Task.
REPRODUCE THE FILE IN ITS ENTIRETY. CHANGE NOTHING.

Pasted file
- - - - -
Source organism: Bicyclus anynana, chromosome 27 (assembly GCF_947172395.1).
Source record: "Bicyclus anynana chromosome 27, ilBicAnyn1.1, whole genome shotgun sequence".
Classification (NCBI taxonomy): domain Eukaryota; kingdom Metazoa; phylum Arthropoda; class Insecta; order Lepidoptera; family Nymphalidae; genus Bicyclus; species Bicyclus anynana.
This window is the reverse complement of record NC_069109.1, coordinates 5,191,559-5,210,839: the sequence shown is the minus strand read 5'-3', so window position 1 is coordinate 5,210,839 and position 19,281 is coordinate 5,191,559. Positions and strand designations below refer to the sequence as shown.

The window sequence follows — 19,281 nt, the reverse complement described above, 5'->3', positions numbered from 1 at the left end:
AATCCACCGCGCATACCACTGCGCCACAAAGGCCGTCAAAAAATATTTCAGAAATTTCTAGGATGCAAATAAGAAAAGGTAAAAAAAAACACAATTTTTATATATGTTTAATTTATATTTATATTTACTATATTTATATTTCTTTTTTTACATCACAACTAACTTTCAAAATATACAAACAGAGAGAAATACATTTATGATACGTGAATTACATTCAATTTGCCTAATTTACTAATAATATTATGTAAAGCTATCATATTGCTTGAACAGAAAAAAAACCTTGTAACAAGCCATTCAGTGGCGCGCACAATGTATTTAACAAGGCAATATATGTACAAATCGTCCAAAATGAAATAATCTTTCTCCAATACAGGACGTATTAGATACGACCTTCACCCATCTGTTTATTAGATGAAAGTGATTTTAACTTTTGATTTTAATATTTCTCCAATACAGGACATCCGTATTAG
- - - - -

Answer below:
Source organism: Bicyclus anynana, chromosome 27 (assembly GCF_947172395.1).
Source record: "Bicyclus anynana chromosome 27, ilBicAnyn1.1, whole genome shotgun sequence".
Classification (NCBI taxonomy): domain Eukaryota; kingdom Metazoa; phylum Arthropoda; class Insecta; order Lepidoptera; family Nymphalidae; genus Bicyclus; species Bicyclus anynana.
This window is the reverse complement of record NC_069109.1, coordinates 5,191,559-5,210,839: the sequence shown is the minus strand read 5'-3', so window position 1 is coordinate 5,210,839 and position 19,281 is coordinate 5,191,559. Positions and strand designations below refer to the sequence as shown.

The window sequence follows — 19,281 nt, the reverse complement described above, 5'->3', positions numbered from 1 at the left end:
AATCCACCGCGCATACCACTGCGCCACAAAGGCCGTCAAAAAATATTTCAGAAATTTCTAGGATGCAAATAAGAAAAGGTAAAAAAAAACACAATTTTTATATATGTTTAATTTATATTTATATTTACTATATTTATATTTCTTTTTTTACATCACAACTAACTTTCAAAATATACAAACAGAGAGAAATACATTTATGATACGTGAATTACATTCAATTTGCCTAATTTACTAATAATATTATGTAAAGCTATCATATTGCTTGAACAGAAAAAAAACCTTGTAACAAGCCATTCAGTGGCGCGCACAATGTATTTAACAAGGCAATATATGTACAAATCGTCCAAAATGAAATAATCTTTCTCCAATACAGGACGTATTAGATACGACCTTCACCCATCTGTTTATTAGATGAAAGTGATTTTAACTTTTGATTTTAATATTTCTCCAATACAGGACATCCGTATTAG